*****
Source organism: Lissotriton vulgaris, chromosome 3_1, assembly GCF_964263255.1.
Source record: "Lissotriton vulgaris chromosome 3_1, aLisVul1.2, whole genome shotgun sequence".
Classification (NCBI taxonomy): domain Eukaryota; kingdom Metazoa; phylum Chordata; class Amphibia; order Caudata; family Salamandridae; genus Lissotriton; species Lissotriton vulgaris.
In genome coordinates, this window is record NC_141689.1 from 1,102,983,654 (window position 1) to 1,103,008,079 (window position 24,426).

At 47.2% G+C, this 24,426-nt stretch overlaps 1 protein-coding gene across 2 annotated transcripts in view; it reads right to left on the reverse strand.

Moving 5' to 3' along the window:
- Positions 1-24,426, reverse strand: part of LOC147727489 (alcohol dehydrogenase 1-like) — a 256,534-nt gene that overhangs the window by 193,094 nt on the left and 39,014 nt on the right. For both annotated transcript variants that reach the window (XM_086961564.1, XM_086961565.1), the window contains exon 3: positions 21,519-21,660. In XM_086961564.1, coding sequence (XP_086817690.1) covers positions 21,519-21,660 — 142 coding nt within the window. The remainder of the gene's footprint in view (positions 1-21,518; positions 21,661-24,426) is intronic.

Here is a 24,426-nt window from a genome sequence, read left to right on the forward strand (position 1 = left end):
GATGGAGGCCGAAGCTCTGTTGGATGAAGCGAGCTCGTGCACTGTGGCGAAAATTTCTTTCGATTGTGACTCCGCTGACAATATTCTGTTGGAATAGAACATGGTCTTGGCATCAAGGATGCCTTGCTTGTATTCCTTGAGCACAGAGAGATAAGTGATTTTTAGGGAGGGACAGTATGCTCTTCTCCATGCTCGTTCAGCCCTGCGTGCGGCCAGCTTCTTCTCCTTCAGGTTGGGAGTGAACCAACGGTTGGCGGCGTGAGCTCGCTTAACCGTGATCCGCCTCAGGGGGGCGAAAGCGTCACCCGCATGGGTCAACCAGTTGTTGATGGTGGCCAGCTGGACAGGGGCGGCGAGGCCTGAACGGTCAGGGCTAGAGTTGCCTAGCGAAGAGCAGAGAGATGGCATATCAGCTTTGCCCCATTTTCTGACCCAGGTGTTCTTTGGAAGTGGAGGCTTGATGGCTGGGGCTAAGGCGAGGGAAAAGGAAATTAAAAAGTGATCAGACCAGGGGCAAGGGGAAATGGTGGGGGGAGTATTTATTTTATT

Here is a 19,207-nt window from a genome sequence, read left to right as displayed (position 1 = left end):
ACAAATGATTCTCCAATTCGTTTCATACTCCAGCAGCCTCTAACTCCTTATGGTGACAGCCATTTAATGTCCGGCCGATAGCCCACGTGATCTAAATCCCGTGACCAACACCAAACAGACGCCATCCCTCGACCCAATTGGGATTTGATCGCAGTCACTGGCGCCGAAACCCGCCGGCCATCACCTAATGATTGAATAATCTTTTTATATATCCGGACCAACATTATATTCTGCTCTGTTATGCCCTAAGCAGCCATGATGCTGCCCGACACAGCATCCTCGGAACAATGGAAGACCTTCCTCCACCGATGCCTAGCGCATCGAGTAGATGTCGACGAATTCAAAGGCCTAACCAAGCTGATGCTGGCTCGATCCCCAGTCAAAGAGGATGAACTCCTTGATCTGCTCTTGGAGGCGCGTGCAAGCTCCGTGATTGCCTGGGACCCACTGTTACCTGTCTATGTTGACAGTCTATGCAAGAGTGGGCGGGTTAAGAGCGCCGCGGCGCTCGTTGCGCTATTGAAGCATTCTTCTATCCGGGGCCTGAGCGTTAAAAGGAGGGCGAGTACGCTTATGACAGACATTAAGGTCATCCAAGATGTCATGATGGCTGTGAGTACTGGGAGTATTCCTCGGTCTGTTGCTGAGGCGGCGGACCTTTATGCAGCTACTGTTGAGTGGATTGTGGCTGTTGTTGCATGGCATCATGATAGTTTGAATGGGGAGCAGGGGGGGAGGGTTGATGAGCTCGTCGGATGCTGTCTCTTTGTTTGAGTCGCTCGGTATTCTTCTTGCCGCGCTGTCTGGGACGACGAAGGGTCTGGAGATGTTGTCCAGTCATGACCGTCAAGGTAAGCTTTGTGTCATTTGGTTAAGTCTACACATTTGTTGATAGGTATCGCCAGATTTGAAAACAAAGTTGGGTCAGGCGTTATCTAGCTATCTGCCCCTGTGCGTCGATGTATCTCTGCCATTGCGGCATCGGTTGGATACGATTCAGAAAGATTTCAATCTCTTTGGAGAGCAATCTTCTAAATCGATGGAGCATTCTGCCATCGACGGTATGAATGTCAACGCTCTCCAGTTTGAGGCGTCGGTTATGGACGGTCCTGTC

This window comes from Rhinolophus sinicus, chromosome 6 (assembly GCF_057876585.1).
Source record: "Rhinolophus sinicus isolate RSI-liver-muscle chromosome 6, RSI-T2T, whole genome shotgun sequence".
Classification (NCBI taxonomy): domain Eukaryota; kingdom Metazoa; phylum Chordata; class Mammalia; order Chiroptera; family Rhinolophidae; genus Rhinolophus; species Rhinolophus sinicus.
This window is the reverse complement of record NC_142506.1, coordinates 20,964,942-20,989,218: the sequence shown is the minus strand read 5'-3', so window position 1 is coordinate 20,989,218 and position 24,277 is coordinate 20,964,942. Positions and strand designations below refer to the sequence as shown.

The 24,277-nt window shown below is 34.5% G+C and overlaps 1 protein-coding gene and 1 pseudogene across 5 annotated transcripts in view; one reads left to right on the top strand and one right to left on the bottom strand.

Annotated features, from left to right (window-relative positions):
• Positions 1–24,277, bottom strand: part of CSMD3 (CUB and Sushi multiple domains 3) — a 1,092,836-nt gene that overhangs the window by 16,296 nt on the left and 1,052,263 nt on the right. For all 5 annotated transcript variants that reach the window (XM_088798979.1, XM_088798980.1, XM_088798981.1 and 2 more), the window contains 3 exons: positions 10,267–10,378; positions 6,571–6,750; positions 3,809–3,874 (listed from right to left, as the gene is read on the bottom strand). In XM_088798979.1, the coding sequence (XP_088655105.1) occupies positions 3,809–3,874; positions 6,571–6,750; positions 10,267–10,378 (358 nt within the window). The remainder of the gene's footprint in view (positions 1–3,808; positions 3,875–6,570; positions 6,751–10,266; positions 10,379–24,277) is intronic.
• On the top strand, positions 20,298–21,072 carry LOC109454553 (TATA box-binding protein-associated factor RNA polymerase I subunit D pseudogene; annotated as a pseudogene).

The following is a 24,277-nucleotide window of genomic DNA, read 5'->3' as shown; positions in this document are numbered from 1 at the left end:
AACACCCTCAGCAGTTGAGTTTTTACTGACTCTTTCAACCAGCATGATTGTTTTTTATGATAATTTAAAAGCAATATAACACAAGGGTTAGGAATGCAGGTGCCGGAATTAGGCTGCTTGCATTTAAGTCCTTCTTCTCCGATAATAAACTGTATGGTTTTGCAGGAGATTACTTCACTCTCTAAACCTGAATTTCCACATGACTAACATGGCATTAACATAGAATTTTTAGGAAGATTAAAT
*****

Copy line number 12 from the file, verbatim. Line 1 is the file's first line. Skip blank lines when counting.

This window comes from Rhinolophus sinicus, chromosome 6 (assembly GCF_057876585.1).